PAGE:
How A.I. Made Mark Zuckerberg Popular Again in Silicon Valley

After some trying years during which Mr. Zuckerberg could do little right, many developers and technologists have embraced the Meta chief as their champion of “open-source” artificial intelligence.
How A.I. Made Mark Zuckerberg Popular Again in Silicon Valley

When Mark Zuckerberg, the chief executive of Meta, announced last year that his company would release an artificial intelligence system, Jeffrey Emanuel had reservations.

Mr. Emanuel, a part-time hacker and full-time A.I. enthusiast, had tinkered with “closed” A.I. models, including OpenAI’s, meaning the systems’ underlying code could not be accessed or modified. When Mr. Zuckerberg introduced Meta’s A.I. system by invitation only to a handful of academics, Mr. Emanuel was concerned that the technology would remain limited to just a small circle of people.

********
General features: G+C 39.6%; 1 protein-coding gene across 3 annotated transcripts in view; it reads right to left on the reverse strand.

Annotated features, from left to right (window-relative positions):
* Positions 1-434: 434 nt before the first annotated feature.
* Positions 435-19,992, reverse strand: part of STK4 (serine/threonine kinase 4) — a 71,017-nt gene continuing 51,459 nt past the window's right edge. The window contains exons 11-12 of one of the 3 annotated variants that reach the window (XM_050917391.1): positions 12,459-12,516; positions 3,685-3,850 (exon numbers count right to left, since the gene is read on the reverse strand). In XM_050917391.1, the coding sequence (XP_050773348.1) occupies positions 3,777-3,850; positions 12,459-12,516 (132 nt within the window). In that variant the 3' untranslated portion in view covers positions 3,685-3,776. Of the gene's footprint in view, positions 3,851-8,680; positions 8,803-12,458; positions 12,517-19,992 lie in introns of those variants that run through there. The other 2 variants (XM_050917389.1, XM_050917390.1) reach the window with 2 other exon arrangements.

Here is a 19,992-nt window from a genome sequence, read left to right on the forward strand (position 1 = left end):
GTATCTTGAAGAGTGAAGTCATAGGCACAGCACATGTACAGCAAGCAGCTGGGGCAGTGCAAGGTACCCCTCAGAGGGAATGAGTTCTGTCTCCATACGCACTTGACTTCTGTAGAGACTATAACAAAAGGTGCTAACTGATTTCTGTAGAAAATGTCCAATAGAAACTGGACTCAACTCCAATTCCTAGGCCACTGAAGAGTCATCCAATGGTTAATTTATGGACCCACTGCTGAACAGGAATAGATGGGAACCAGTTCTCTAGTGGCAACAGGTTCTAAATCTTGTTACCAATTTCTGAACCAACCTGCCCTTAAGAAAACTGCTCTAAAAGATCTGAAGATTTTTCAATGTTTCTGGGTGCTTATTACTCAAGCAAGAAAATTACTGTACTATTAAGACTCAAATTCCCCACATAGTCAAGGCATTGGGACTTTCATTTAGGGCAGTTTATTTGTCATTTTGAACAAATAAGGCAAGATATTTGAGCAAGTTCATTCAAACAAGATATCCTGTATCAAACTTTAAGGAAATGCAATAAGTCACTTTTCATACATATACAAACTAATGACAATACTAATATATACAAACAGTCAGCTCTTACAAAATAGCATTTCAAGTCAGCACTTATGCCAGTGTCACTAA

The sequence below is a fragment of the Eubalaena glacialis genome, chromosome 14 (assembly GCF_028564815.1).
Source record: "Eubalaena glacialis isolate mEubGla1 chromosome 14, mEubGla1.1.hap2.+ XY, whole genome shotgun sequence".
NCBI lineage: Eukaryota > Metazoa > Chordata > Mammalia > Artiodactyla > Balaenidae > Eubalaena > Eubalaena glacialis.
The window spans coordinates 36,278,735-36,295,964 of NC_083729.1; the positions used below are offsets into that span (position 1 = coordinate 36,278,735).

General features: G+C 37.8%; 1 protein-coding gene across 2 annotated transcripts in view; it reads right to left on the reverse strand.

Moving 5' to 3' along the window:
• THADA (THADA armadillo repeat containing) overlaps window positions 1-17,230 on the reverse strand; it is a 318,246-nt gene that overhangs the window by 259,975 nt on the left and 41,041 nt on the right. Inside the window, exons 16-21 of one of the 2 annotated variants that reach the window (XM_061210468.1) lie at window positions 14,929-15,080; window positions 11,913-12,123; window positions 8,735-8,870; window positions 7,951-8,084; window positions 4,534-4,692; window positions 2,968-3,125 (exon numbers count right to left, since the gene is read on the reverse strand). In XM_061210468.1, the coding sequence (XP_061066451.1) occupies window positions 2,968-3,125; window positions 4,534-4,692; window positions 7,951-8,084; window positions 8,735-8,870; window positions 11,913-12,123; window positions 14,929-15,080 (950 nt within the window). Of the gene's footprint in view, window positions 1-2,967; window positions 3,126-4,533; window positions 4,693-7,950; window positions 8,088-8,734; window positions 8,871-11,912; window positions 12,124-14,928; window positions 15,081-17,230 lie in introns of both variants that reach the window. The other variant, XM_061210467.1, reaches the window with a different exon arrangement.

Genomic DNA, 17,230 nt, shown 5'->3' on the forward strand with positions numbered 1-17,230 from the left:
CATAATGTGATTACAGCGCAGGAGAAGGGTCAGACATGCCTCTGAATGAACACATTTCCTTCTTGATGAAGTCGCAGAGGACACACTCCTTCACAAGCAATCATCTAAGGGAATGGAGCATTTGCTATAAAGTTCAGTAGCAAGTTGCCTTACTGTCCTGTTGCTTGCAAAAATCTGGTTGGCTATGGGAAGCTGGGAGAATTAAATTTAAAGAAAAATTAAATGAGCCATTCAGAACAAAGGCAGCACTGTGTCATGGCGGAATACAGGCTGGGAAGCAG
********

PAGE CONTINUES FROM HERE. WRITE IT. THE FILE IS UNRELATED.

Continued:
But in a release last summer of an updated A.I. system, Mr. Zuckerberg made the code “open source” so that it could be freely copied, modified and reused by anyone.

Mr. Emanuel, the founder of the blockchain start-up Pastel Network, was sold. He said he appreciated that Meta’s A.I. system was powerful and easy to use. Most of all, he loved how Mr. Zuckerberg was espousing the hacker code of making the technology freely available — largely the opposite of what Google, OpenAI and Microsoft have done.

“We have this champion in Zuckerberg,” Mr. Emanuel, 42, said. “Thank God we have someone to protect the open-source ethos from these other big companies.”

Mr. Zuckerberg has become the highest-profile technology executive to support and promote the open-source model for A.I. That has put the 40-year-old billionaire squarely on one end of a divisive debate over whether the potentially world-changing technology is too dangerous to be made available to any coder who wants it.